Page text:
Gohan, during the consequent peace that follows, is said to have continued his studies, and later, a sixteen-year-old Gohan is shown enrolling at Orange Star High School in Satan City. On his first day, he foils a bank robbery as a Super Saiyan, and, with help from Bulma, adopts a superhero identity that he dubs the "Great Saiyaman". Participating in the 25th World Martial Arts Tournament, Gohan is depicted as having grown weaker, which the Daizenshū World Guide book explains as due to a lack of training and anger in transforming. Gohan, after having his chi absorbed by Spopovich and Yamu, pursues the two and enters Babidi's spaceship with the Supreme Kai, Goku and Vegeta, where Gohan later fights with Dabura. Following Buu's release and Gohan's defeat at his hands, Gohan is taken to the Planet of the Kai by the Supreme Kai and Kibito. After pulling out the Z Sword and accidentally breaking it in a training session, Gohan unwittingly releases the Elder Kai, who then performs a prolonged ceremony to unlock Gohan's latent powers. Gohan then returns to Earth and confronts Buu for a second time, and defeats him. However, he, along with Gotenks and Piccolo, are later absorbed by Buu. Once revived, Gohan is able to aid Goku's Super Spirit Bomb by lending his chi. Following Buu's defeat and a ten year gap at the end of Dragon Ball Z, Gohan has finally become a scholar and is depicted with a wife, Videl, and a daughter, Pan.
Future Gohan (未来の悟飯 Mirai no Gohan , Gohan of the Future) appears in the alternate timeline presented in the volume #33 sidestory of the original manga, Trunks the Story, in which he is shown to be the only surviving fighter; the others have all died at the hands of the androids (Goku, having died from a heart virus following the defeat of Frieza and King Cold, being the exception). Gohan is shown training Bulma's half-Saiyan son, Future Trunks, to assist him in battling androids #17 and #18.
In this timeline, Gohan has become a Super Saiyan, and is depicted wearing a uniform similar to his father's, one with his own kanji symbol on the back, Han, 飯. Gohan states he wears it in hopes of becoming as strong as his father one day, and Trunks mentions that his mother, Bulma, finds Gohan bears a striking resemblance to Goku when donning it. In appearance, Gohan's hair is cut much shorter than his present counterpart's, as well as having a scar running down the left side of his face, and is implied to have had lost his left arm fighting #17 and #18.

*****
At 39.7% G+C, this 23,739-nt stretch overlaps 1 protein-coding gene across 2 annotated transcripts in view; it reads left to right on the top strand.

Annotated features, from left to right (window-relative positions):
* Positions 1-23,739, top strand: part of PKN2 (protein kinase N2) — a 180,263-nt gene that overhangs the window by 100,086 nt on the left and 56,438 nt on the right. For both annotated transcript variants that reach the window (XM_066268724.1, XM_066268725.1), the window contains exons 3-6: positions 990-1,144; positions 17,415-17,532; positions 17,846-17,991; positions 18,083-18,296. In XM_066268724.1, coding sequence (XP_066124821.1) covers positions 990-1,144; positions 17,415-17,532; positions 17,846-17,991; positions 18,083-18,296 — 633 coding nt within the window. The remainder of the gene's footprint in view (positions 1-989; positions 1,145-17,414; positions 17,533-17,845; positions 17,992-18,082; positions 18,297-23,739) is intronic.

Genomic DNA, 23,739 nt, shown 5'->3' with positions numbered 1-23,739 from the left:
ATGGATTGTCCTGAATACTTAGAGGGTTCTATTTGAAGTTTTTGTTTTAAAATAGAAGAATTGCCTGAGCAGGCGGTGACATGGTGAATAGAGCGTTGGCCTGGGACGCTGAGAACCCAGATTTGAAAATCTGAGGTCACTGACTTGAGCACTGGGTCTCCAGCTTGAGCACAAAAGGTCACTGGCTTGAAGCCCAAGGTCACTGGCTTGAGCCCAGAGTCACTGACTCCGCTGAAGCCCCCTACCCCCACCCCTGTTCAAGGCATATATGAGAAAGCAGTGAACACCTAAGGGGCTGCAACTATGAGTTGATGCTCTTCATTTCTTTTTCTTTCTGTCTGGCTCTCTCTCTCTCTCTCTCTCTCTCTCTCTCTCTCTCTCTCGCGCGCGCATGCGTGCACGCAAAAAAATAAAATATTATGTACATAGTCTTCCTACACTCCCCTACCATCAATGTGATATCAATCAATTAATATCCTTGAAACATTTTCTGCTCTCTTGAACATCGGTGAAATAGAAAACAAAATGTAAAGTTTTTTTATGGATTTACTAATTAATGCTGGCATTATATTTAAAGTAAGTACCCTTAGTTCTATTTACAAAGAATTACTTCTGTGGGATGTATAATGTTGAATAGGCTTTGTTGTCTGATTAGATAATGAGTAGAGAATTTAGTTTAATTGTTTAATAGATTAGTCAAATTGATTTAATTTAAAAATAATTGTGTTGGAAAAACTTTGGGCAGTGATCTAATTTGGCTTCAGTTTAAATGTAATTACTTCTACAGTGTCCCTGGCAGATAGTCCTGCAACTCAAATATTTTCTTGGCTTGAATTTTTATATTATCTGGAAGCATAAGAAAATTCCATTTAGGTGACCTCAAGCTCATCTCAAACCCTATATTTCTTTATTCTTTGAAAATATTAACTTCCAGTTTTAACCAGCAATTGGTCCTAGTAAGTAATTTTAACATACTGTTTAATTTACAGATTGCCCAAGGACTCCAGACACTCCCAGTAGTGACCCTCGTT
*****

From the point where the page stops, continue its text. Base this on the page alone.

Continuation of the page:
He is eventually killed by the two androids in a battle trying to defend Pepper Town, with #17 boasting that, in previous encounters, the most he had ever used was half his strength; Gohan reacts with alarm at this statement, with #18 chuckling before the manga cuts away to an unconscious Trunks, who cannot feel Gohan's chi upon waking.
Like his younger brother and Goku, Gohan is voiced in the original Japanese anime by Masako Nozawa in all media. In the Ocean dub of the series he would be voiced by Saffron Henderson and later by Jillian Michaels as a child and Brad Swaile as an adult. In the Funimation dub Gohan would be voiced by Stephanie Nadolny as a child and Kyle Hebert would voice him as an adult throughout the series with the exception of the Trunks TV special where he was voiced by Dameon Clarke. Currently Nadolny and Hebert voice him in all video games with the exception of Dragon Ball GT: Final Bout, where he was played as a teenager by Lex Lang. In the English dub of Dragon Ball Z Kai, Gohan is voiced by Colleen Clinkenbeard.
As a child, Gohan is depicted with a seemingly limitless dormant power, which at first only revealed itself when he experienced fierce rage or distress. Gohan unleashes this great power which he possessed within him when he fights Cell in the Cell Saga.
Due to his mixed heritage, Gohan's character also exhibits unusual abilities, possessing power that surpasses that of regular Saiyans. Vegeta suggests that mixing human and Saiyan blood begets powerful hybrids, which Nappa refers to as a Super Saiyan. On Namek, Saichoro, or Guru, helped unlock a portion of his untapped potential, unable to bring out the fullest of his tremendous latent abilities.
Gohan can also freely manipulate his chi for the use of abilities such as the Bukû-jutsu (舞空術, lit. "lighter than air skill" or "sky dancing skill"), enabling him to fly, or concentrate it into beams of chi energy blasts, such as the Kamehameha or Masenko (魔閃光 Masenkō , lit. "Demon Flash"). Gohan also possesses enhanced strength, as well as superhuman speed and reflexes (as seen during his training with Goten). He is able to ascend to Super Saiyan and Super Saiyan 2 levels, and later, his ultimate form unlocked by Elder Kai which allows Gohan to access his full potential.
In other media
Gohan is a playable character in various Dragon Ball-related video games. He first appeared in the 1990 Japanese-language game Dragon Ball Z: Kyôshū! Saiyan (with Future Gohan selectable in Dragon Ball Z: Budokai Tenkaichi 3 and Dragon Ball Z: Shin Budokai - Another Road). Gohan has also appeared in crossover media such as Battle Stadium D.O.N and Jump Super Stars.